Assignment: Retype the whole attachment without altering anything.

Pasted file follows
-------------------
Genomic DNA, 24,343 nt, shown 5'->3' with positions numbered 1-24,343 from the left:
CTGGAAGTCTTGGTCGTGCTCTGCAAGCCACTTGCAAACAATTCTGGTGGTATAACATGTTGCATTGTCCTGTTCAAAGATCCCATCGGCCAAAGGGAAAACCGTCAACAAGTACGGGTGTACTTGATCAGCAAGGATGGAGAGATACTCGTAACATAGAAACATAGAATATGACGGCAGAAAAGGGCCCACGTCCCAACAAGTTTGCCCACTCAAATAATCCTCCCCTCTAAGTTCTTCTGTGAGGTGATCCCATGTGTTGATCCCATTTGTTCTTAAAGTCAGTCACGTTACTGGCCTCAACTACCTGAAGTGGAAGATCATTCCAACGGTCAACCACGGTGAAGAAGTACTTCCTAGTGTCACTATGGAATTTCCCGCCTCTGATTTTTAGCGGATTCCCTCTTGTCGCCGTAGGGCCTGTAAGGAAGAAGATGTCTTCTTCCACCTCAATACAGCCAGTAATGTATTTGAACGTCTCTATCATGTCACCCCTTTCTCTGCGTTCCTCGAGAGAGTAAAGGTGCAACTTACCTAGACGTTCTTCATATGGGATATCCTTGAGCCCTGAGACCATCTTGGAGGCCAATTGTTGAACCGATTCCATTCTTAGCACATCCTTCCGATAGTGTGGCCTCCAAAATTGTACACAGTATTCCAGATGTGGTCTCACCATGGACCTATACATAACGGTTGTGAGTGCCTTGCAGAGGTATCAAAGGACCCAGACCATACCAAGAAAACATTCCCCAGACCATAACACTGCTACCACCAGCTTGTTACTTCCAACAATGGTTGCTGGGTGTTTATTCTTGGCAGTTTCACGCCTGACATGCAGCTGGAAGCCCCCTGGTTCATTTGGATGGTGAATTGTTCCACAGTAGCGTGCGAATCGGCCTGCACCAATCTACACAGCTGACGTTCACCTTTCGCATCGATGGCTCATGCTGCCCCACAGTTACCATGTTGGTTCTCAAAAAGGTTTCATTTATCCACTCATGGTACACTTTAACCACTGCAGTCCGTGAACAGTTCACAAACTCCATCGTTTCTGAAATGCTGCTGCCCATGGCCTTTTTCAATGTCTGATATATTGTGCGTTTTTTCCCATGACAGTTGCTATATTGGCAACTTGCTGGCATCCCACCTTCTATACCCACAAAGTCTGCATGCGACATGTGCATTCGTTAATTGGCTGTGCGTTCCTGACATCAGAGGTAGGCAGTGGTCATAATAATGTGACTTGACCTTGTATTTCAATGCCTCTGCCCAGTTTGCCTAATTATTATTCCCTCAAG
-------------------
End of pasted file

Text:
Genomic DNA, 24,343 nt, shown 5'->3' with positions numbered 1-24,343 from the left:
CTGGAAGTCTTGGTCGTGCTCTGCAAGCCACTTGCAAACAATTCTGGTGGTATAACATGTTGCATTGTCCTGTTCAAAGATCCCATCGGCCAAAGGGAAAACCGTCAACAAGTACGGGTGTACTTGATCAGCAAGGATGGAGAGATACTCGTAACATAGAAACATAGAATATGACGGCAGAAAAGGGCCCACGTCCCAACAAGTTTGCCCACTCAAATAATCCTCCCCTCTAAGTTCTTCTGTGAGGTGATCCCATGTGTTGATCCCATTTGTTCTTAAAGTCAGTCACGTTACTGGCCTCAACTACCTGAAGTGGAAGATCATTCCAACGGTCAACCACGGTGAAGAAGTACTTCCTAGTGTCACTATGGAATTTCCCGCCTCTGATTTTTAGCGGATTCCCTCTTGTCGCCGTAGGGCCTGTAAGGAAGAAGATGTCTTCTTCCACCTCAATACAGCCAGTAATGTATTTGAACGTCTCTATCATGTCACCCCTTTCTCTGCGTTCCTCGAGAGAGTAAAGGTGCAACTTACCTAGACGTTCTTCATATGGGATATCCTTGAGCCCTGAGACCATCTTGGAGGCCAATTGTTGAACCGATTCCATTCTTAGCACATCCTTCCGATAGTGTGGCCTCCAAAATTGTACACAGTATTCCAGATGTGGTCTCACCATGGACCTATACATAACGGTTGTGAGTGCCTTGCAGAGGTATCAAAGGACCCAGACCATACCAAGAAAACATTCCCCAGACCATAACACTGCTACCACCAGCTTGTTACTTCCAACAATGGTTGCTGGGTGTTTATTCTTGGCAGTTTCACGCCTGACATGCAGCTGGAAGCCCCCTGGTTCATTTGGATGGTGAATTGTTCCACAGTAGCGTGCGAATCGGCCTGCACCAATCTACACAGCTGACGTTCACCTTTCGCATCGATGGCTCATGCTGCCCCACAGTTACCATGTTGGTTCTCAAAAAGGTTTCATTTATCCACTCATGGTACACTTTAACCACTGCAGTCCGTGAACAGTTCACAAACTCCATCGTTTCTGAAATGCTGCTGCCCATGGCCTTTTTCAATGTCTGATATATTGTGCGTTTTTTCCCATGACAGTTGCTATATTGGCAACTTGCTGGCATCCCACCTTCTATACCCACAAAGTCTGCATGCGACATGTGCATTCGTTAATTGGCTGTGCGTTCCTGACATCAGAGGTAGGCAGTGGTCATAATAATGTGACTTGACCTTGTATTTCAATGCCTCTGCCCAGTTTGCCTAATTATTATTCCCTCAAG